Happy New Year (nearly)! I hope that 2015 will be a good year for everyone. Thank you as always for reading the blog and joining in with my mayhem over the past twelve months. In case you missed them, here are a few of my highlights:
In January, I took on the 100 Happy Days challenge – sharing a photo of something that makes you smile every day for 100 days. It wasn’t always easy, which is why some of my pictures were of such exciting things as shower gel or an umbrella, but it was a lot of fun and it was definitely a worthwhile experience to look for something positive in every day. It’s easy to forget that sometimes.
Here’s one of my favourite Happy Day photos, taken on an afternoon walk at Bluewater in Kent:
February was pretty quiet – I was still doing the Happy Days challenge though, so plenty to smile about. And it was in February that I had the Big Idea, which would prove to be very important later in the year (more on that in a minute).
March was the Month of Mabel. A brief note of explanation – I’m a member of a pub quiz team, and each week, the winning team was handed a sheep and challenged to take a photo of her in some location or other. My first outing with Mabel was to London, and was a lot of fun, even if I did have to adopt the ‘if I don’t look at people they can’t see me’ approach a lot of the time. Mabel’s subsequent adventures included going to work, having a pub lunch, playing tennis and going on The X Factor. (That one took a bit of imagination.)
In April, I had a long weekend in Naples with my mum and my sister for the Davis Cup GB v Italy tie. Which we lost. But besides that sad fact, and the frequent biblical rain showers, we had a great time. And I got to practise my (very) basic Italian. (Hint: when you don’t know the word for ‘dessert’, just say ‘cake?’ with a hopeful expression. It works.)
And then in May, I discovered Guernsey. Lovely Guernsey. I went to visit a friend who’d moved there earlier in the year, and fell instantly in love with the beautiful island (and, most importantly, its stunning sunsets). It’s a strange little in-between world, neither England nor France, and has a charming, old-fashioned feel to it. Also, the weather was amazing. And did I mention the sunsets?
In June, I enjoyed a brilliant and inspiring day at TEDx Houses of Parliament. This was my second visit, and once again, I came away feeling like I could change the world (which I still haven’t done, but give me time). This was the day that introduced me to the concept of outrageous optimism, and this immortal quote from wobbly comedian Francesca Martinez: ‘Even an arsehole can change your life.’
July was most memorable in the UK for being very stormy. I’m not good with thunderstorms as a rule – I’m quite scared of getting struck by lightning and I’m fairly averse to loud noises too, so I was pretty proud of myself when I ventured out to take some photos of one particularly dramatic storm. I don’t know about anyone else, but when I look at this picture, I hear ‘There’s a storm coming, Harry…’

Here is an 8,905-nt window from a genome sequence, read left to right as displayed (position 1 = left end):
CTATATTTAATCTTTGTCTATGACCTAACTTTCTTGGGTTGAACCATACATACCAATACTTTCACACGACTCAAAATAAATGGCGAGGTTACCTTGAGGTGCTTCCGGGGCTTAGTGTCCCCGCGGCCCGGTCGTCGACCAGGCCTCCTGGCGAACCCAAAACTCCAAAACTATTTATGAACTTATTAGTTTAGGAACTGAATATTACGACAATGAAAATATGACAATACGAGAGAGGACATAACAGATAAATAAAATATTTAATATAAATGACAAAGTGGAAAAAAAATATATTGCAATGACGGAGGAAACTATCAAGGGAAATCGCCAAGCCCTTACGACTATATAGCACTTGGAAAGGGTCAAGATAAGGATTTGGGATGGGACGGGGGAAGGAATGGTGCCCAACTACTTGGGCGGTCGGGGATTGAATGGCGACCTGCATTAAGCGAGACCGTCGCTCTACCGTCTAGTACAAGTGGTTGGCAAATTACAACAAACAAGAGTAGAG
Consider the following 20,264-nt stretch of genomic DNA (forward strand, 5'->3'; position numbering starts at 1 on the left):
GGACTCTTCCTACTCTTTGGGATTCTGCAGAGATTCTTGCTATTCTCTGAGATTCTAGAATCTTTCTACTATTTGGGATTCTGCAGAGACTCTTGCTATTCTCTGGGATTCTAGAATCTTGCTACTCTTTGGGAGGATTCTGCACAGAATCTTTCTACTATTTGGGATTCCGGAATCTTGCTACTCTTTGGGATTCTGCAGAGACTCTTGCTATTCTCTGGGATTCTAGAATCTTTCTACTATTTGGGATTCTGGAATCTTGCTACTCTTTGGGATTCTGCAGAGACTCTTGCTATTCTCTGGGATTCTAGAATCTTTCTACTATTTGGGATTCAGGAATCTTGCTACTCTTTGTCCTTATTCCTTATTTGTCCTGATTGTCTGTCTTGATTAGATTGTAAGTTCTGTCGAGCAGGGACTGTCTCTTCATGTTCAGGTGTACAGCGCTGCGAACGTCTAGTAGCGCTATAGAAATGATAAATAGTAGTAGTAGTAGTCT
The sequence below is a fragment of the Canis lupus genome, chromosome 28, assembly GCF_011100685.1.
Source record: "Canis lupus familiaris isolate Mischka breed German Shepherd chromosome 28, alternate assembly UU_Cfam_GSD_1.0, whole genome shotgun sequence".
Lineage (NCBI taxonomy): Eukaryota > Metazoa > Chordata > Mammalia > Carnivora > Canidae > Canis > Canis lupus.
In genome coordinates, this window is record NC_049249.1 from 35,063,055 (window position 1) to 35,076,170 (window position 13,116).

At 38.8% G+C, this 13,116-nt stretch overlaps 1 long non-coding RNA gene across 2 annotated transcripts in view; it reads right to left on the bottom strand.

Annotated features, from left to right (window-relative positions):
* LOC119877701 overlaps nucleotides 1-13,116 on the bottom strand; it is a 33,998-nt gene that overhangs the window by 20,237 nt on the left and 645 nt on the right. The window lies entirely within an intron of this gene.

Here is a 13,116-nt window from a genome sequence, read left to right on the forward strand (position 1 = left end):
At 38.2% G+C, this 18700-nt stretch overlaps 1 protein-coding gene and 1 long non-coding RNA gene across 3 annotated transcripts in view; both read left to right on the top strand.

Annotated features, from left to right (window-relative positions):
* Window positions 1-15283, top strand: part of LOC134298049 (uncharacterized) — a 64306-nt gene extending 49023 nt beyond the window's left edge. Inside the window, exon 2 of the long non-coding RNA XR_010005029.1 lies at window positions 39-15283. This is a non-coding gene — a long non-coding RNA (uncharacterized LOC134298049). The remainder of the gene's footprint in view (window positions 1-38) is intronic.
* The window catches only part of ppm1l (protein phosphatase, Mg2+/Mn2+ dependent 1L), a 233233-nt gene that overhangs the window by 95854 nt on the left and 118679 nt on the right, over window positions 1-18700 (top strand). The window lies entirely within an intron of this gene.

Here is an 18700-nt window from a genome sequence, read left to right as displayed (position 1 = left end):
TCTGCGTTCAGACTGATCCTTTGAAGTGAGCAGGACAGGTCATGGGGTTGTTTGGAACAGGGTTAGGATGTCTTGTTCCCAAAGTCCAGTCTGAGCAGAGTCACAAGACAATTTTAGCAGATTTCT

Technically July and August, but next comes our family trip to Scotland for the Commonwealth Games. We stayed in Edinburgh and commuted to Glasgow for the Games, then spent a few days exploring Edinburgh before returning home. We got rained on a lot, spent hours waiting for park and ride buses, saw a one-legged man throw a discus, watched a penguin parade and discovered literally the best cheesecake I’ve ever eaten – so good that I haven’t really shut up about it since.
In September, I got my Christmas present from my sister, which was a tiger encounter at Port Lympne Wild Animal Park in Kent. I adore tigers, but they tend to be a bit antisocial, so I was very excited at the prospect of getting a bit closer and actually seeing one for a change. But it was even better than that, and before I knew what was happening, I was feeding two beautiful Bengal tigers. I won’t lie, it was pretty terrifying – they were a lot bigger than me and on one occasion I did nearly lose some fingers – but I wouldn’t change it; it was incredible.
Also in September, because I can’t not mention it, I had a few days in Barcelona, and went inside the Sagrada Familia for the first time, which was basically breathtaking. I will be going back.
In October, my sister Helen and I climbed the O2 Arena in London. It was supposed to be the sunset climb, although by the time we got to the top after getting suited up and having a safety briefing, we’d almost missed it. But even so, we had some great views across London and the South East, and the satisfaction of reaching the top without falling off. (This was a genuine worry before we started.)
And so to November, when I wrote a book. And by that I mean I wrote 100,000 words of semi-coherent plot, which I hope to make into a book in 2015. This was all part of NaNoWriMo, and basically meant I had no social life for a month, but it was totally worth it. Not only was it great to get the Big Idea finally on paper, but there was also the exciting feeling of having set myself a challenge, and completing it. Which is probably why I’ve now decided to learn German in January. What could go wrong?
As for December, that was mostly about panic-buying gifts for Christmas, because I hadn’t left the house at the weekend for most of November. But I managed to fit in a movie screening of Birdman, which is out in the UK tomorrow, at Twentieth Century Fox in London. This was the latest in a series of exciting developments over the last few months that have also seen me become a blogger for London Theatre Direct. I never thought, when I started this little blog, that it would take me anywhere – so again, thank you all for taking the time to read my nonsense; I would have given up long ago without you.
Here’s to the new year and all the challenges, experiences and happy things it brings 🙂